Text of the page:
When I ended Strikeforce and moved the story “twenty years later”, the main characters would be young super-humans on the run. I needed an older mentor for them, someone who could lead them into the stories I wanted to tell. From the moment I concieved the idea, there could only be one choice: Don.

When we started that next phase of the Game, I introduced Don and the players accepted it with a smile, because they knew it was exactly right. As players they knew and trusted Don, and so it made it easy for them to believe that their characters would trust and follow him. It wasn’t something forced on them to make the story work, it was something that made sense within the world and felt right.

In the Strikeforce story, I introduced Don by name earlier than I did in the Game, and I gave him and his squad larger supporting roles. Whenever I’ve needed a generic DICE agent, I’ve made it Don or one of his team. Because it probably was, except I hadn’t given them names at that point. And because I knew Scorpio had to be with Don at a certain point in order to save his life and for them to become friends, so why not begin the association a little sooner? I think it works.

Don went from un-named to cardboard character to trusted friend to key participant to one of my favourite characters over years of play, and I like to think it all grew organically. I hope it looks that way from the outside. But you’ve still got lots of his story to read …

(This was this morning’s self-indulgent blog post. I’m celebrating having some free time to do some writing after a few weeks of craziness.)


Today on my blog I’m musing on diversity, because it seems topical. It goes like this:

There’s a big fuss in the media at the moment about diversity in Marvel comics. Apparently, Marvel editors believe that people aren’t buying Marvel comics because we don’t like the “diverse” (non-straight-white-male) casts they’ve introduced.

As a life-long Marvel reader who no longer reads them, let me set the record straight: I didn’t stop buying their comics because they introduced black, female, or gay characters. I stopped reading them because they were consistently publishing bad comics. I’m talking about having storylines that were impossible to follow, making beloved characters act completely out of character, and randomly cancelling and restarting titles just to make it as hard as possibly to know what to buy. I stopped buying Marvel comics because their editors no longer knew how to put out good comics, not because they had gay heroes. Every lapsed Marvel reader I’ve spoken to has said the same.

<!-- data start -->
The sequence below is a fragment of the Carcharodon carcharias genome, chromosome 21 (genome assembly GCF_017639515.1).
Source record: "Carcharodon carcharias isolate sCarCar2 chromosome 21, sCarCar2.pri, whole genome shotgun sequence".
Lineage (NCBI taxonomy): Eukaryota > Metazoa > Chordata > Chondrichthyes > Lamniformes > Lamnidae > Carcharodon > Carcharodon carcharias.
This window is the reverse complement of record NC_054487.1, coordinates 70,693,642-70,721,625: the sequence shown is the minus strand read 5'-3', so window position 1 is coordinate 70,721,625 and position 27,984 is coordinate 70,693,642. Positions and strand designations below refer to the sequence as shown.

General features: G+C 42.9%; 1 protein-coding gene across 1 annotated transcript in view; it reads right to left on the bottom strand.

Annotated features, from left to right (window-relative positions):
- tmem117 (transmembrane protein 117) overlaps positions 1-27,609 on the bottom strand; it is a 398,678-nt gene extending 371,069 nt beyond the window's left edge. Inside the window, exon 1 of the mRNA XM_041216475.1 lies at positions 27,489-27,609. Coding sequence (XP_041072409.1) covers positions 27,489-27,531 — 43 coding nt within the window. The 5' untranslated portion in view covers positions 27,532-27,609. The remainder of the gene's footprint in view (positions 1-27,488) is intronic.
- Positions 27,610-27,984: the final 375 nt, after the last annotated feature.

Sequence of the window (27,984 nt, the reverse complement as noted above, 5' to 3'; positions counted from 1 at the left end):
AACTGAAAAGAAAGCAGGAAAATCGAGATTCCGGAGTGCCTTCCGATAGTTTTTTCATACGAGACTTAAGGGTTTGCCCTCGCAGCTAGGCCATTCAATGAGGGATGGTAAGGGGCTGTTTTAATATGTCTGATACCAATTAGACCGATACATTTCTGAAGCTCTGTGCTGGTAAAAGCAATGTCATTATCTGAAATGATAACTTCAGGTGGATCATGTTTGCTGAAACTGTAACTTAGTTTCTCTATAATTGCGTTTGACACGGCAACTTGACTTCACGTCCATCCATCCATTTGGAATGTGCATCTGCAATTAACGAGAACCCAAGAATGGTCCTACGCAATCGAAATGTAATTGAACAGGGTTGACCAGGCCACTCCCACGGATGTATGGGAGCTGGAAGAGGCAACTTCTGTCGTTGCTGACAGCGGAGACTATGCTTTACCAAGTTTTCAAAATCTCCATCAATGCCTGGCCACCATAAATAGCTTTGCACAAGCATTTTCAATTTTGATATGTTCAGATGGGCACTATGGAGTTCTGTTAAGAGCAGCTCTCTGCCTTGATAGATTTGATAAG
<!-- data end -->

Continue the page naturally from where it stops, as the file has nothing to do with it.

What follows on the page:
Soooo… how does my universe score on diversity? Probably pretty poorly. It was simply never a consideration when I started the Game. So the vast majority of characters are straight, white males. In later years I (and I think my players too, though we never discussed it) put more thought into having a greater variety of character backgrounds. So I think you’ll find the Heroes cast more diverse than the Strikeforce cast. But the mix of main characters still isn’t anywhere near representative of modern America.

I could retroactively make half the supporting cast black, but that would be the very epitome of “tokenism”, making a change just so I could say I’ve done it, and I don’t think it serves any useful purpose.

So I’m sorry, I’ve got a mostly non-diverse cast, and I’m stuck with it. It’s just how it is.


When did Avatar become the most important character in the Game? It’s hard to say for sure, but it started in Strikeforce chapter 17, coming this Friday. My ideas of how my universe (its cosmology) worked started to crystallise then.

I thought I was running a basically science fiction Game, but that went wrong right from the start when one player decided to play a demon.

It was trying to reconcile that choice, and fit demons into my (I thought) rational universe, that gave me the key over-arching plotline that ran through the whole Game.

I’m not going to give it away now. And chapter 17 won’t really explain anything either. But it’s where the explanation starts. Don’t miss it!